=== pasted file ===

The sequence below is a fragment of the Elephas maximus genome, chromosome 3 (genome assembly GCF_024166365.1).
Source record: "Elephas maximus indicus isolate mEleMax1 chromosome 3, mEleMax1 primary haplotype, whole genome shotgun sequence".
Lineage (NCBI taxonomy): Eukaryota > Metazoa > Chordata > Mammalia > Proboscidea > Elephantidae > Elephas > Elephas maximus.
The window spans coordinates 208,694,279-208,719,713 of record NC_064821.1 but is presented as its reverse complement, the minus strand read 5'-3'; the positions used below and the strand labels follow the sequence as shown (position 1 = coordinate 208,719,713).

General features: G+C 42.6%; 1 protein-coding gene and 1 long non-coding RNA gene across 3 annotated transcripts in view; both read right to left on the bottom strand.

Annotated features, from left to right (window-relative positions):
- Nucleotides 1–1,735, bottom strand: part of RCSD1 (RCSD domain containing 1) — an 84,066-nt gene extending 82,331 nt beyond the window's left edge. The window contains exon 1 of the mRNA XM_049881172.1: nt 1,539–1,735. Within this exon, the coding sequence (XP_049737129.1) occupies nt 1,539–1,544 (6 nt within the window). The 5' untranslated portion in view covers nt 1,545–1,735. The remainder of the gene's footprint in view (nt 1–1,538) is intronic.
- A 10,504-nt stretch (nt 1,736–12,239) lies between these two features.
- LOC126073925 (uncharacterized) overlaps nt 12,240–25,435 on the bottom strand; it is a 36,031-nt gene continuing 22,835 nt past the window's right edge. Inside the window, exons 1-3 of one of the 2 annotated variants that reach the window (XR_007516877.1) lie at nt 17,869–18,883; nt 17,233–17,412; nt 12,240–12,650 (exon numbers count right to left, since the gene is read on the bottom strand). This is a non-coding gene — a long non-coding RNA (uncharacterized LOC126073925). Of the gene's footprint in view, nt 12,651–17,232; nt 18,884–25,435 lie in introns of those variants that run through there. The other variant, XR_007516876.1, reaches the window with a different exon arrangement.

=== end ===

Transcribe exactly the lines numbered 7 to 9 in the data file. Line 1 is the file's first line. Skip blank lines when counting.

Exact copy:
- Nucleotides 1–1,735, bottom strand: part of RCSD1 (RCSD domain containing 1) — an 84,066-nt gene extending 82,331 nt beyond the window's left edge. The window contains exon 1 of the mRNA XM_049881172.1: nt 1,539–1,735. Within this exon, the coding sequence (XP_049737129.1) occupies nt 1,539–1,544 (6 nt within the window). The 5' untranslated portion in view covers nt 1,545–1,735. The remainder of the gene's footprint in view (nt 1–1,538) is intronic.
- A 10,504-nt stretch (nt 1,736–12,239) lies between these two features.
- LOC126073925 (uncharacterized) overlaps nt 12,240–25,435 on the bottom strand; it is a 36,031-nt gene continuing 22,835 nt past the window's right edge. Inside the window, exons 1-3 of one of the 2 annotated variants that reach the window (XR_007516877.1) lie at nt 17,869–18,883; nt 17,233–17,412; nt 12,240–12,650 (exon numbers count right to left, since the gene is read on the bottom strand). This is a non-coding gene — a long non-coding RNA (uncharacterized LOC126073925). Of the gene's footprint in view, nt 12,651–17,232; nt 18,884–25,435 lie in introns of those variants that run through there. The other variant, XR_007516876.1, reaches the window with a different exon arrangement.